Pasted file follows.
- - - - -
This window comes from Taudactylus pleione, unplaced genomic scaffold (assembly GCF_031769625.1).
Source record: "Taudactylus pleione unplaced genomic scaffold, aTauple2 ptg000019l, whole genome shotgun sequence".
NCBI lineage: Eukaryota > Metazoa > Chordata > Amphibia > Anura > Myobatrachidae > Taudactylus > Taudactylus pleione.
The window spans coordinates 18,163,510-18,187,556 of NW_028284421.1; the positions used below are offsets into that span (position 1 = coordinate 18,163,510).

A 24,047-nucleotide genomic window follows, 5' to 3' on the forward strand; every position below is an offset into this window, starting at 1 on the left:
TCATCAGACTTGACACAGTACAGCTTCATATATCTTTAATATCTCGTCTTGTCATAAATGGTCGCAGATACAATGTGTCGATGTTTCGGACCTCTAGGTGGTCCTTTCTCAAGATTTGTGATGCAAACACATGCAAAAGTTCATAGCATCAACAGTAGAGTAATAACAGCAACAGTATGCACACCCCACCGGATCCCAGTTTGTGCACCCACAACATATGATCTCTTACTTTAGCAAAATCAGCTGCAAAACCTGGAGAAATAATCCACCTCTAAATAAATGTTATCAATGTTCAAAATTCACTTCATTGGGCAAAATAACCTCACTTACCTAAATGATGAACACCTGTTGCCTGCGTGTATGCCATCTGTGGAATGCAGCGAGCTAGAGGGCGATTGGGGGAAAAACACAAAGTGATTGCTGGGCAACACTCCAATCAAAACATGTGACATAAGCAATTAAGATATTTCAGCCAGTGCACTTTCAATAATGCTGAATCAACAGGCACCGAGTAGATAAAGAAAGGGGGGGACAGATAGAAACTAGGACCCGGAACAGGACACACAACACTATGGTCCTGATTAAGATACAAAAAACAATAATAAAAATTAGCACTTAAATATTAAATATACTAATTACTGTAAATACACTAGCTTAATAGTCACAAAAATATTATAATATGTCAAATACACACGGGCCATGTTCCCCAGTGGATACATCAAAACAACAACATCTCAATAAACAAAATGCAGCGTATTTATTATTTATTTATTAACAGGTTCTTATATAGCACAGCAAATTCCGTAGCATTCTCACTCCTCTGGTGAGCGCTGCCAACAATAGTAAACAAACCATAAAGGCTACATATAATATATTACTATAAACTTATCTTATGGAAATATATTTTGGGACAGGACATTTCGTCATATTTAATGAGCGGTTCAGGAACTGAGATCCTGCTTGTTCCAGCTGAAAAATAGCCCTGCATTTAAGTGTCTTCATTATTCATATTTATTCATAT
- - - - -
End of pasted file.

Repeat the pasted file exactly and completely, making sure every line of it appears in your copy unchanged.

This window comes from Taudactylus pleione, unplaced genomic scaffold (assembly GCF_031769625.1).
Source record: "Taudactylus pleione unplaced genomic scaffold, aTauple2 ptg000019l, whole genome shotgun sequence".
NCBI lineage: Eukaryota > Metazoa > Chordata > Amphibia > Anura > Myobatrachidae > Taudactylus > Taudactylus pleione.
The window spans coordinates 18,163,510-18,187,556 of NW_028284421.1; the positions used below are offsets into that span (position 1 = coordinate 18,163,510).

A 24,047-nucleotide genomic window follows, 5' to 3' on the forward strand; every position below is an offset into this window, starting at 1 on the left:
TCATCAGACTTGACACAGTACAGCTTCATATATCTTTAATATCTCGTCTTGTCATAAATGGTCGCAGATACAATGTGTCGATGTTTCGGACCTCTAGGTGGTCCTTTCTCAAGATTTGTGATGCAAACACATGCAAAAGTTCATAGCATCAACAGTAGAGTAATAACAGCAACAGTATGCACACCCCACCGGATCCCAGTTTGTGCACCCACAACATATGATCTCTTACTTTAGCAAAATCAGCTGCAAAACCTGGAGAAATAATCCACCTCTAAATAAATGTTATCAATGTTCAAAATTCACTTCATTGGGCAAAATAACCTCACTTACCTAAATGATGAACACCTGTTGCCTGCGTGTATGCCATCTGTGGAATGCAGCGAGCTAGAGGGCGATTGGGGGAAAAACACAAAGTGATTGCTGGGCAACACTCCAATCAAAACATGTGACATAAGCAATTAAGATATTTCAGCCAGTGCACTTTCAATAATGCTGAATCAACAGGCACCGAGTAGATAAAGAAAGGGGGGGACAGATAGAAACTAGGACCCGGAACAGGACACACAACACTATGGTCCTGATTAAGATACAAAAAACAATAATAAAAATTAGCACTTAAATATTAAATATACTAATTACTGTAAATACACTAGCTTAATAGTCACAAAAATATTATAATATGTCAAATACACACGGGCCATGTTCCCCAGTGGATACATCAAAACAACAACATCTCAATAAACAAAATGCAGCGTATTTATTATTTATTTATTAACAGGTTCTTATATAGCACAGCAAATTCCGTAGCATTCTCACTCCTCTGGTGAGCGCTGCCAACAATAGTAAACAAACCATAAAGGCTACATATAATATATTACTATAAACTTATCTTATGGAAATATATTTTGGGACAGGACATTTCGTCATATTTAATGAGCGGTTCAGGAACTGAGATCCTGCTTGTTCCAGCTGAAAAATAGCCCTGCATTTAAGTGTCTTCATTATTCATATTTATTCATAT